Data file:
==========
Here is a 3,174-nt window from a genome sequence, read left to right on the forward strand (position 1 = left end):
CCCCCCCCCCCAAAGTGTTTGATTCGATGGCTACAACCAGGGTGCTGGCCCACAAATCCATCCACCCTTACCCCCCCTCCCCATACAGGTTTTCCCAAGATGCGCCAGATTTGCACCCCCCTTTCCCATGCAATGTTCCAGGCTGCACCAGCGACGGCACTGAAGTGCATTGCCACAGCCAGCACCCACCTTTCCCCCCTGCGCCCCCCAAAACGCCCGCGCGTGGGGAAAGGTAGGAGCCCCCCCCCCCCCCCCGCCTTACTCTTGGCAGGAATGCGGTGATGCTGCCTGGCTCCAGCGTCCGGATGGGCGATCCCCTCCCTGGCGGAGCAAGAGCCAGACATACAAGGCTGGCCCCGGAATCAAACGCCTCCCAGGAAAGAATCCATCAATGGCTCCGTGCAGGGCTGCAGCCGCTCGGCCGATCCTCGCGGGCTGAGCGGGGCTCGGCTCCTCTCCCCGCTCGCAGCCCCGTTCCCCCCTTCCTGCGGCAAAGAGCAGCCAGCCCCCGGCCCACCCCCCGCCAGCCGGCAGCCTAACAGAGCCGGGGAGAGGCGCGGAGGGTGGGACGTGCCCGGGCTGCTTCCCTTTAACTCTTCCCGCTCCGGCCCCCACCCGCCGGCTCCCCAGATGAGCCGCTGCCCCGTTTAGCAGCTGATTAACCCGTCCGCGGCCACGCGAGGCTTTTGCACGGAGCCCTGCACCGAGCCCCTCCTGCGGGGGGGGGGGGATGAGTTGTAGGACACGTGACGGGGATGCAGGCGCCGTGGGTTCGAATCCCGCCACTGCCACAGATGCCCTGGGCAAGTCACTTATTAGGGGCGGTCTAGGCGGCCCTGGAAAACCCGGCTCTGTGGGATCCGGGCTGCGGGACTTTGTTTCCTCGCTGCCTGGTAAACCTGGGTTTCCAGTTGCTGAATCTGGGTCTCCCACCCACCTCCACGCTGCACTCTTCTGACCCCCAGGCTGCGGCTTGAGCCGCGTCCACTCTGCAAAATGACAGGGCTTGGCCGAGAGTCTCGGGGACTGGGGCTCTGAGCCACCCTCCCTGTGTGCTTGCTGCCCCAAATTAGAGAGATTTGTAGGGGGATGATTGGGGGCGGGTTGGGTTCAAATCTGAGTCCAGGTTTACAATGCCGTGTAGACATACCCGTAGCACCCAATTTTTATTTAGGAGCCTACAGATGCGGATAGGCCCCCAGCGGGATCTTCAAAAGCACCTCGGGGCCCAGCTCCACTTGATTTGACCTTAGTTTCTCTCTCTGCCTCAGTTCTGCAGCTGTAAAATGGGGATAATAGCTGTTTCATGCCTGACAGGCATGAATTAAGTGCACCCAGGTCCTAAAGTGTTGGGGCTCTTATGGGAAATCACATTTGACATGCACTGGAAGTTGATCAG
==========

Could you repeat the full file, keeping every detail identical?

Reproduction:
Here is a 3,174-nt window from a genome sequence, read left to right on the forward strand (position 1 = left end):
CCCCCCCCCCCAAAGTGTTTGATTCGATGGCTACAACCAGGGTGCTGGCCCACAAATCCATCCACCCTTACCCCCCCTCCCCATACAGGTTTTCCCAAGATGCGCCAGATTTGCACCCCCCTTTCCCATGCAATGTTCCAGGCTGCACCAGCGACGGCACTGAAGTGCATTGCCACAGCCAGCACCCACCTTTCCCCCCTGCGCCCCCCAAAACGCCCGCGCGTGGGGAAAGGTAGGAGCCCCCCCCCCCCCCCCGCCTTACTCTTGGCAGGAATGCGGTGATGCTGCCTGGCTCCAGCGTCCGGATGGGCGATCCCCTCCCTGGCGGAGCAAGAGCCAGACATACAAGGCTGGCCCCGGAATCAAACGCCTCCCAGGAAAGAATCCATCAATGGCTCCGTGCAGGGCTGCAGCCGCTCGGCCGATCCTCGCGGGCTGAGCGGGGCTCGGCTCCTCTCCCCGCTCGCAGCCCCGTTCCCCCCTTCCTGCGGCAAAGAGCAGCCAGCCCCCGGCCCACCCCCCGCCAGCCGGCAGCCTAACAGAGCCGGGGAGAGGCGCGGAGGGTGGGACGTGCCCGGGCTGCTTCCCTTTAACTCTTCCCGCTCCGGCCCCCACCCGCCGGCTCCCCAGATGAGCCGCTGCCCCGTTTAGCAGCTGATTAACCCGTCCGCGGCCACGCGAGGCTTTTGCACGGAGCCCTGCACCGAGCCCCTCCTGCGGGGGGGGGGGGATGAGTTGTAGGACACGTGACGGGGATGCAGGCGCCGTGGGTTCGAATCCCGCCACTGCCACAGATGCCCTGGGCAAGTCACTTATTAGGGGCGGTCTAGGCGGCCCTGGAAAACCCGGCTCTGTGGGATCCGGGCTGCGGGACTTTGTTTCCTCGCTGCCTGGTAAACCTGGGTTTCCAGTTGCTGAATCTGGGTCTCCCACCCACCTCCACGCTGCACTCTTCTGACCCCCAGGCTGCGGCTTGAGCCGCGTCCACTCTGCAAAATGACAGGGCTTGGCCGAGAGTCTCGGGGACTGGGGCTCTGAGCCACCCTCCCTGTGTGCTTGCTGCCCCAAATTAGAGAGATTTGTAGGGGGATGATTGGGGGCGGGTTGGGTTCAAATCTGAGTCCAGGTTTACAATGCCGTGTAGACATACCCGTAGCACCCAATTTTTATTTAGGAGCCTACAGATGCGGATAGGCCCCCAGCGGGATCTTCAAAAGCACCTCGGGGCCCAGCTCCACTTGATTTGACCTTAGTTTCTCTCTCTGCCTCAGTTCTGCAGCTGTAAAATGGGGATAATAGCTGTTTCATGCCTGACAGGCATGAATTAAGTGCACCCAGGTCCTAAAGTGTTGGGGCTCTTATGGGAAATCACATTTGACATGCACTGGAAGTTGATCAG